Salmon (2011) presents a five stage model to be used when creating online learning opportunities. Using this model should result in higher participation rates and increased student satisfaction” (Salmon, 2011, p.30).
I found this article to be very easy to read and helpful. In fact, I was able to link my own experience in this program with the different stages. I thought it would be fun and hopefully helpful to share this with all of you.
The purpose of stage one “is to expose participants to the platform (not train them), and to enable them to become successful in using technology and see the benefits” (Salmon, 2011, p.30). “The participant needs information and technical support to get online, and strong motivation and encouragement to put in the necessary time and effort” (Salmon, 2011, p.31) and “this can be fairly daunting to start with” (Salmon, 2011, p.31). When I started my first class in this program (seems like yesterday but is actually over three years ago now!) I was so terrified. My first class was Quantitative Research Methods. I sucked at math and that was the first class I decided to take and I had never taken an online class before and had no idea what to expect. I kept wondering what was I doing?! I remember logging into BlackBoard the first time. I had no idea what was going on. Thankfully the link for the course was obvious so I clicked and clicked and clicked within the course shell. Eventually I came across the Discussion Board; the syllabus said I had to post to that 3-4 times a week. I kept thinking “What am I going to say about math 3-4 times a week? How many times can I say what does this mean?” I did not post, I just couldn’t. I did browse though and read all about my fellow students. Good thing that was not intimidating (sarcasm here). These people all knew what they were doing! I had a scheduled class the next day and thought how am I going to go to class when this is an online course…. that lead me to stage two.
“In stage two, participants get used to being in the new online environment” (Salmon, 2011, p.33). I eventually arrived in class and was told to do the audio set up wizard….the what? I found it and was able to do it although I sounded really tinny. Who knew I needed a microphone? Where was the supplies list, like I used to get in grade school? And then class began. All these people started introducing themselves. It was so nice to hear how many of my fellow students were scared of math too. Alas I was not alone; if I could just get my mic to work, when I tried to introduce myself. Thankfully my instructor and fellow classmates were very understanding and applauded and gave me smiley happy faces when they could finally hear me. I felt an overwhelming sense of relief at that. Who knew smiley faces could be so encouraging J
In stage three “participants look to the e-moderators to provide direction through the mass of messages and encouragement to start using the most relevant content material” (Salmon, 2011, p.39). Once I attended class, I felt a little better about posting and I was able to make my first introductory post. Then it came time to start posting about the course materials and what I thought about them. I remember writing my first post five times. I was so scared I would say something “wrong” and misinterpret the readings and then it would be obvious to everyone that I did not belong in this class (and maybe even this program?) I finally posted that first post and waited and waited from my instructor to respond. I was hoping to be told that I did it right. Days went by and no comment from the instructor. I was pretty disappointed. In fact, I was so needy for some direction I searched the entire discussion board for his name. He had commented on a few peoples post, just not mine. Did that mean I was “right” or he had not got to it yet? I was so confused. Classmates replied to my discussion and no one told me I was wrong. So I just hoped for the best and read everyone else’s posts.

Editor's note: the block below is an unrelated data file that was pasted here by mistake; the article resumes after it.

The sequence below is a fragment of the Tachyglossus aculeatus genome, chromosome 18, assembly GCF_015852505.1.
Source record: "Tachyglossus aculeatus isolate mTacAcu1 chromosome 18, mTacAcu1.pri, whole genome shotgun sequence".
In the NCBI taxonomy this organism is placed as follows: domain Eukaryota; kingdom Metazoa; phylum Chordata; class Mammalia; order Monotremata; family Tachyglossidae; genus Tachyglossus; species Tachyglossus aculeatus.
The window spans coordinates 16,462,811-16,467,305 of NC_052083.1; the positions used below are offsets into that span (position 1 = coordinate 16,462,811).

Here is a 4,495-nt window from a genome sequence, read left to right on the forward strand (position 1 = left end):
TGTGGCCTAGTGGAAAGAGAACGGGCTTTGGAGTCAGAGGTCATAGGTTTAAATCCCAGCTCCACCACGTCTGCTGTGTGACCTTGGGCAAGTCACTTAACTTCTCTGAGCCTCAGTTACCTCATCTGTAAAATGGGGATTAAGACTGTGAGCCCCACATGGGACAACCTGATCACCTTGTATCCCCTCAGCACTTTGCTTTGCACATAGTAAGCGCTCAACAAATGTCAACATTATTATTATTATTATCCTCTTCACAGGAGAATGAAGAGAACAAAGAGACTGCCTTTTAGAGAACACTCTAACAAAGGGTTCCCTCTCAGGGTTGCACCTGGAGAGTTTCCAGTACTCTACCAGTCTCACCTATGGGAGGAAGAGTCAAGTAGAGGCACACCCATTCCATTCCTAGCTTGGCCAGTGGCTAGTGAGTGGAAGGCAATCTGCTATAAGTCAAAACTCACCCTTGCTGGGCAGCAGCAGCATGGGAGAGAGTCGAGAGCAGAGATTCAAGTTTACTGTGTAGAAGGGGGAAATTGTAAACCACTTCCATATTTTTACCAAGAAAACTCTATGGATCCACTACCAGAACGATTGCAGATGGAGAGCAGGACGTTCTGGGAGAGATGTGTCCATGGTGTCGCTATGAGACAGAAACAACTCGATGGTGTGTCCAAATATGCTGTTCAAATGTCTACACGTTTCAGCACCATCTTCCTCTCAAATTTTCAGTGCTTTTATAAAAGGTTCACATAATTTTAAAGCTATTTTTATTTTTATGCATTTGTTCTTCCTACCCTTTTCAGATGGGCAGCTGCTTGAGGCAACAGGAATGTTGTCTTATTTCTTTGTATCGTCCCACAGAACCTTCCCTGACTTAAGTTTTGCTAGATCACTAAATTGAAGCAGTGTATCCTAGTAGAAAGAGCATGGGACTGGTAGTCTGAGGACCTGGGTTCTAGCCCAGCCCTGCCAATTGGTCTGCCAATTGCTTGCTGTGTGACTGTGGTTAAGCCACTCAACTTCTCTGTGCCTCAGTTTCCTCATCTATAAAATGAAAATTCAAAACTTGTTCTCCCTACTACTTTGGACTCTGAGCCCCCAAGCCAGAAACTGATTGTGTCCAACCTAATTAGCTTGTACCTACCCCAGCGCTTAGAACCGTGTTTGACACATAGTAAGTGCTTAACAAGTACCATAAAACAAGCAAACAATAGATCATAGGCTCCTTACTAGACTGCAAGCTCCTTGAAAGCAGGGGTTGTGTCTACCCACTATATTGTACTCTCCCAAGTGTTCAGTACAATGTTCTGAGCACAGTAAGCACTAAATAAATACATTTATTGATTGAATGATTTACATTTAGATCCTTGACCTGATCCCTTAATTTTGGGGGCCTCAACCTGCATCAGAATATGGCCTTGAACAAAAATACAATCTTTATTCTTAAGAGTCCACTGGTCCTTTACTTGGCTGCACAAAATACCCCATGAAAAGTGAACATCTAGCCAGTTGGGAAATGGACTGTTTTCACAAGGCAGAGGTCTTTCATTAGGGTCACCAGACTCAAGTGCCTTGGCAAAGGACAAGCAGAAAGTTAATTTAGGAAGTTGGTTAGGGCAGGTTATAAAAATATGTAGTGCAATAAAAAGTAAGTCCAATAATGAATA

After three weeks of trying to keep up with the posts, I was exhausted! How was I ever going to get enough time to do the readings, create my own response, and read all the posts in the discussion board? How did people do this? Once the panic set in, I was not sure what I was going to do. Luckily I had a meeting with my group at about this time and we had one person who was not new to the program who told us we would probably never be able to keep up. She suggested that we read a few posts and reply and then move on to the next week. That was very helpful. I was back to thinking I might just be able to do this. I stopped looking for my instructor to tell me I was right and just enjoyed the conversations and the learning. Salmon (2011) states that in stage four it might be necessary for the e-moderator to explain that their role is not to provide the “right answers” but instead to encourage participation in discussions (p.45) and I really wish I had known this. I would have gotten over my desire to see approval a lot sooner.
Over the next few weeks, I realized I gravitated to the same six or seven people when it came to posts that I understood and could identify with. So, for the remainder of the class, I really focussed on the posts on these people and of course my own. This is stage five where “participants become responsible for their own learning through computer-meditated opportunities and need little support beyond that already available” (Salmon, 2011, p.48). I kept this up and was able to complete the course quite successfully. I was finished my first graduate class and I had learned. Now three years later, I am still learning and the light at the end of the tunnel is visible. I am a successful online learner!
Salmon, G. (2011). E-moderating: The key to teaching and learning online (3rd Ed.) New York and Abingdon: Routledge.